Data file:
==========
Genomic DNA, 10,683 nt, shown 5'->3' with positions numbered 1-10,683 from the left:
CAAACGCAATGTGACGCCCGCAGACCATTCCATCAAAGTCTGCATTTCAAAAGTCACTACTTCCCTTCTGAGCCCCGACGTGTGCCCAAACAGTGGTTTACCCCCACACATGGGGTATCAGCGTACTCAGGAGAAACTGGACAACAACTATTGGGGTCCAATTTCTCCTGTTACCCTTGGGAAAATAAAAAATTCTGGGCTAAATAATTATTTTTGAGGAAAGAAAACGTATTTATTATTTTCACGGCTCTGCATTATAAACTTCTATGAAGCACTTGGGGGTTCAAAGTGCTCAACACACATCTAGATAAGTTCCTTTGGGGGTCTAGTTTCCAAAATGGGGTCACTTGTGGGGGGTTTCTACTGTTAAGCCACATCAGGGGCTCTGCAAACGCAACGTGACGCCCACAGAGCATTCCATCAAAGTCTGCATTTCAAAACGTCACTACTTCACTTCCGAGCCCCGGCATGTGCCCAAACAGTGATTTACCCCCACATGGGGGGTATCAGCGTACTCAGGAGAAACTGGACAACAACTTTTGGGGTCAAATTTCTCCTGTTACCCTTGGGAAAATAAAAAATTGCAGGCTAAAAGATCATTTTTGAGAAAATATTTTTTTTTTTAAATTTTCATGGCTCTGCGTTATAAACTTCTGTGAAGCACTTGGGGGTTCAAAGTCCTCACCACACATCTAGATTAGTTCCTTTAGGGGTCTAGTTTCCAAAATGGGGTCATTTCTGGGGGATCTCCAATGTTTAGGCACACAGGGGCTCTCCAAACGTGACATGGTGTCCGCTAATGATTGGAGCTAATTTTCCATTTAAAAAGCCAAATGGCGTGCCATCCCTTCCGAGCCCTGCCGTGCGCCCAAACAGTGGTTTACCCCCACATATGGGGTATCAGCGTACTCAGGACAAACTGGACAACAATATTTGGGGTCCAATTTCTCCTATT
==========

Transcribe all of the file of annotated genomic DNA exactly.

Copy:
Genomic DNA, 10,683 nt, shown 5'->3' with positions numbered 1-10,683 from the left:
CAAACGCAATGTGACGCCCGCAGACCATTCCATCAAAGTCTGCATTTCAAAAGTCACTACTTCCCTTCTGAGCCCCGACGTGTGCCCAAACAGTGGTTTACCCCCACACATGGGGTATCAGCGTACTCAGGAGAAACTGGACAACAACTATTGGGGTCCAATTTCTCCTGTTACCCTTGGGAAAATAAAAAATTCTGGGCTAAATAATTATTTTTGAGGAAAGAAAACGTATTTATTATTTTCACGGCTCTGCATTATAAACTTCTATGAAGCACTTGGGGGTTCAAAGTGCTCAACACACATCTAGATAAGTTCCTTTGGGGGTCTAGTTTCCAAAATGGGGTCACTTGTGGGGGGTTTCTACTGTTAAGCCACATCAGGGGCTCTGCAAACGCAACGTGACGCCCACAGAGCATTCCATCAAAGTCTGCATTTCAAAACGTCACTACTTCACTTCCGAGCCCCGGCATGTGCCCAAACAGTGATTTACCCCCACATGGGGGGTATCAGCGTACTCAGGAGAAACTGGACAACAACTTTTGGGGTCAAATTTCTCCTGTTACCCTTGGGAAAATAAAAAATTGCAGGCTAAAAGATCATTTTTGAGAAAATATTTTTTTTTTTAAATTTTCATGGCTCTGCGTTATAAACTTCTGTGAAGCACTTGGGGGTTCAAAGTCCTCACCACACATCTAGATTAGTTCCTTTAGGGGTCTAGTTTCCAAAATGGGGTCATTTCTGGGGGATCTCCAATGTTTAGGCACACAGGGGCTCTCCAAACGTGACATGGTGTCCGCTAATGATTGGAGCTAATTTTCCATTTAAAAAGCCAAATGGCGTGCCATCCCTTCCGAGCCCTGCCGTGCGCCCAAACAGTGGTTTACCCCCACATATGGGGTATCAGCGTACTCAGGACAAACTGGACAACAATATTTGGGGTCCAATTTCTCCTATT